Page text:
City mulls how to spend revenues from Biden’s Rescue Plan
The City of Moab expects to receive $600,000 from the American Rescue Plan Act, the $1.9 trillion stimulus bill signed by President Joe Biden on March 11.
Though the city expects to receive the funds sometime in May, it is “still evaluating how the funds might be used once they are received,” according to Lisa Church, the city’s communications and engagement manager.
In January, then-Finance Director for the city Klint York said that the city had a budget surplus of $1.5 million, mostly due to an infusion of $1.2 million in federal CARES Act funding. At that point, the city had also spent $1 million less than it did in 2019.
In December, the city had been down $2.5 million from pre-pandemic expectations. Of that, $1.4 million was from lost sales tax revenue; the remainder was shortfall the city had already anticipated.
Half of the $600,000 allocated to Moab by the Rescue Plan will come sometime this summer; the other half will come next year, according to Rachel Stenta. She was the city’s finance director before York and is helping the city prepare a budget in light of his recent departure.
Though the local economy lost revenue by virtue of the pandemic, local sales had recovered to 85% of normal by June and even set record highs by September.
The somewhat surprise recovery put the city and county in better financial positions than each had feared as the pandemic started to take over.
With federal funds more than replacing both the county’s and city’s deficits, both now face the question: What can and should be done with the extra cash?
Larry White says his plight is one of many like it
Two residents with properties near and along a private drive in Spanish Valley are waging a bid to stop a neighboring property owner from realizing his retirement plan of selling four of his lots over the course of 12 years.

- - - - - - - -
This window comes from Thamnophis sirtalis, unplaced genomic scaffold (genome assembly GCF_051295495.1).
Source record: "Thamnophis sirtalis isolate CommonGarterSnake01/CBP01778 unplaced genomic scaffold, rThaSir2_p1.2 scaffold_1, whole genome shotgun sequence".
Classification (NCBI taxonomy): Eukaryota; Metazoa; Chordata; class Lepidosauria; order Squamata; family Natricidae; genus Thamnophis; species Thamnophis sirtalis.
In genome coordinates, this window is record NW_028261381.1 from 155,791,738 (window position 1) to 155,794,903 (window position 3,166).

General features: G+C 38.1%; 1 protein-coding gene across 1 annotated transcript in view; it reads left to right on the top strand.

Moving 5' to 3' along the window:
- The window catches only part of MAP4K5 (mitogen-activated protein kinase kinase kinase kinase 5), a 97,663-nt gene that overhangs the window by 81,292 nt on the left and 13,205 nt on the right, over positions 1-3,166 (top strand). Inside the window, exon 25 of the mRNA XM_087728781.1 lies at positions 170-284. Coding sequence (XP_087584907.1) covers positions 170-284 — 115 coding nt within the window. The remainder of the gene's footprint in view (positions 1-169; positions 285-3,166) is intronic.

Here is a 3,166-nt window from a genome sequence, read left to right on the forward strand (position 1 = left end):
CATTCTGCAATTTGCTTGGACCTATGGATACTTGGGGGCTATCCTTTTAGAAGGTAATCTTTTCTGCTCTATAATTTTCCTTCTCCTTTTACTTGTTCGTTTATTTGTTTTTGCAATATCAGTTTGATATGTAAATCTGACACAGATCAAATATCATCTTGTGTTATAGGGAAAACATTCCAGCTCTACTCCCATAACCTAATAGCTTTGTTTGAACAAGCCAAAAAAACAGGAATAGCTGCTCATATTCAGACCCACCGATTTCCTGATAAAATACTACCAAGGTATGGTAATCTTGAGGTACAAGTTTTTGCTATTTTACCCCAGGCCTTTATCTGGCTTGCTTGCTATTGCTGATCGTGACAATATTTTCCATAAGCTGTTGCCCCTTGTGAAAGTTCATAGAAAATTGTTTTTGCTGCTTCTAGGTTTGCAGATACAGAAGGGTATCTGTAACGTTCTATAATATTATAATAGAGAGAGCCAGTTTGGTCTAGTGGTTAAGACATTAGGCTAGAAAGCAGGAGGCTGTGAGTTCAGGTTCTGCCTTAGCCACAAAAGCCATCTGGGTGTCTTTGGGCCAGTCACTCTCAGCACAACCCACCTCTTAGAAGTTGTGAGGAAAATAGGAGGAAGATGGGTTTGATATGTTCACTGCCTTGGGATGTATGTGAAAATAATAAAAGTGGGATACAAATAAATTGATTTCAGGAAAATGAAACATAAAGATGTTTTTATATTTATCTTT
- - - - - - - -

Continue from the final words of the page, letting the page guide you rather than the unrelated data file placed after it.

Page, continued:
The litigants, Christina Brinegar and Scot Andersen, live on Bench Road and Creekside Lane, respectively. The two filed a lawsuit in February, seeking to reverse a decision by the Grand County Commission to allow their neighbor Larry White from changing the subdivision of a 6.5-acre property he owns.
But, according to White, this is a battle he already fought before. “I went to battle 27 years ago,” White said. “I’m not doing that again.”
The battle White fought in 1994 was for a Planned Unit Development for Creekside Estates. It grants White flexibility that is not ordinarily granted by the county’s land use code, at the cost of oversight by the county. In this case, the county approved the plan.
That oversight is the same reason White had to approach the county again this year to amend the plan. The changes would cluster three of the four lots he hopes to sell on the corner of his property. The three clustered lots are each smaller than a half-acre; the fourth is 1.75 acres.
The overall density of Creekside Estates, which is 13 acres in total, would remain more spacious than one lot per acre. That is in line with the requirements of the county’s zoning for the broader area; normally, each lot can be no smaller than one acre in the most rural parts of the county.
However, the January decision gives White leeway that some of his neighbors are now seeking to limit. For them, the matter is one in which the county made a “capricious, arbitrary, unreasonable” decision in January by allowing White to change the subdivision of his property.
Brinegar said in an email to the commission that the change would be “a true detriment to our neighborhood” and one that “benefits only the developer.” For White, the accusation borders on absurd.
“These people are making it sound like I’m moving in here and trampling their property rights — like I’m dumping nuclear waste in their backyards,” White said. “I’m trying to give people a place to live in Moab. What the hell is wrong with that?”
Grand County Attorney Christina Sloan filed in March to have Brinegar’s and Andersen’s case against the county dismissed. Judge Don Torgerson, the Seventh Judicial District Court judge hearing the case, ruled against her. The first hearing in the case is scheduled for May 19, according to Sloan.
Ultimately, White said, his story is one that plays out multifold across the county on a regular basis. He said property owners sell to buyers who then try to prevent people from moving in next to them. In this case, While says his rights as a property owner are at stake.
“I’m not a developer. I don’t do this for a living,” White said. “I’m a landowner who has the legal right to legally subdivide his property to sell off his lots for financial security.”